Examining acceptable Risk
Godber, Allison M. (2004) Examining acceptable Risk. In Australian Meteorological and Oceanographic Society International Conference on Storms - Storm Science to Disaster Mitigation, 5-9th July, Brisbane, Australia.
For land-use planning purposes, Australian Local Governments select levels of flood risk or exposure they consider to be ‘acceptable’ for given land-uses. One example is the commonly applied 1-in-100- year design flood for residential land, which is a level chosen by local governments as acceptable for the community. However, Local Government is not the only stakeholder to make decisions regarding ‘acceptable’ flood risk. Within the planning and risk management frameworks for floodplain land-use, it is possible to identify two additional stakeholder groups who also participate in the decision-making process – members of the development industry and the floodplain occupants. There has been little research to examine how the flood standards adopted as ‘acceptable risks’ by decision makers such as Local Government (and communicated via a technical language) are interpreted by other stakeholders, and whether the formal standards can be accurately labeled ‘acceptable risks’. This thesis aims to examine: (1.) The perception of ‘acceptable’ risk by the stakeholders (Local Government, the floodplain occupants and the development industry); and (2.) The risk management context and land-use planning context of an urban floodplain (Guragunbah and the surrounding suburbs within the Nerang River Catchment, Gold Coast).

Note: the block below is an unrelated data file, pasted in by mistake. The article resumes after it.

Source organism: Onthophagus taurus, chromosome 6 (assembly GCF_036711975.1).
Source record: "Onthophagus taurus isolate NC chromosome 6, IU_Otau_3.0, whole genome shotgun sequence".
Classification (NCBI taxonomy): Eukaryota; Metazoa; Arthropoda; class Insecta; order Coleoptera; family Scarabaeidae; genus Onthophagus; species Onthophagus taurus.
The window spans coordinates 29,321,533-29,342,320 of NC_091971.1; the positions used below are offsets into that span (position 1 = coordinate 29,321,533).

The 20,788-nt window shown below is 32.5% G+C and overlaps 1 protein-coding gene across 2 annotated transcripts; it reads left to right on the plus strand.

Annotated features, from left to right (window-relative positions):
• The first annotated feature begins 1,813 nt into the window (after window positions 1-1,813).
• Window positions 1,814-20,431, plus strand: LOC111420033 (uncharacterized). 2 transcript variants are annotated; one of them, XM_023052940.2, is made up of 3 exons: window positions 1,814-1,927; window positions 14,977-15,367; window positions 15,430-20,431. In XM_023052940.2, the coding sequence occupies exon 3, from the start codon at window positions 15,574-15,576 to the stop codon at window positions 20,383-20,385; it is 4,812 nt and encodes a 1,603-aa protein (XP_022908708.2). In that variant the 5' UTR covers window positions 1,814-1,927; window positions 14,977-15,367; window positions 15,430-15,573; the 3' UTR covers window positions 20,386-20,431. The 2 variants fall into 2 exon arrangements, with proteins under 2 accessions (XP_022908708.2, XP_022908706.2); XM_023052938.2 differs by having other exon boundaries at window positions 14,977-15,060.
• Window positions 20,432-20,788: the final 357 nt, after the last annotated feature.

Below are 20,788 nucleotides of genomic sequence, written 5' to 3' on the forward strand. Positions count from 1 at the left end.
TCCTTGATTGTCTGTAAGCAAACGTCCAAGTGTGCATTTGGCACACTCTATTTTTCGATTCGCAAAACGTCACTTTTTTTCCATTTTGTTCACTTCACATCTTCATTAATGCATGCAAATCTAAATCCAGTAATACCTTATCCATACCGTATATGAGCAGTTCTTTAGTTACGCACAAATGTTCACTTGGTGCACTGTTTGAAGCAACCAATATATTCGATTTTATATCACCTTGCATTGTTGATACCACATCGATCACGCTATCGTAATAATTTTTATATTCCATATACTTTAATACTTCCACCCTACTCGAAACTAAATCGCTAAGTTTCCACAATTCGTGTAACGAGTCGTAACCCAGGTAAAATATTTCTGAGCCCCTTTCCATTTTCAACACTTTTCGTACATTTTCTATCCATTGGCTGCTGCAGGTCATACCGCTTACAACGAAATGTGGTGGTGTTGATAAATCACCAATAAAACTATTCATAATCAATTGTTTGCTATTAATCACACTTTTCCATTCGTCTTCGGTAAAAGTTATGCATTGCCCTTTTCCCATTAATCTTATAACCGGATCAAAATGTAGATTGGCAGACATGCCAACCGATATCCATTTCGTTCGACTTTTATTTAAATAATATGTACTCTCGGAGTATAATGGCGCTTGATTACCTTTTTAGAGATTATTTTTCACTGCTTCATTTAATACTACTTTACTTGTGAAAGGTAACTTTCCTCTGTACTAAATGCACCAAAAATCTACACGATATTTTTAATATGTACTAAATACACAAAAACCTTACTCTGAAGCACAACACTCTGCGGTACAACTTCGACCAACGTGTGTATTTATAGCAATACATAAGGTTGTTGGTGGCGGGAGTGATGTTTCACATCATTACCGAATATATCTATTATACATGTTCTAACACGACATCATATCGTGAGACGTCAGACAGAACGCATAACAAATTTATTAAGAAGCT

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|Item Type:||Conference Paper|
|Keywords:||flood risk, risk assessment, landuse, acceptable risk, decision, making|
|Subjects:||Australian and New Zealand Standard Research Classification > STUDIES IN HUMAN SOCIETY (160000) > HUMAN GEOGRAPHY (160400)|
|Divisions:||Past > QUT Faculties & Divisions > QUT Carseldine - Humanities & Human Services|
|Copyright Owner:||Copyright 2004 (please consult author)|
|Deposited On:||15 Oct 2004 00:00|
|Last Modified:||02 Feb 2012 09:41|
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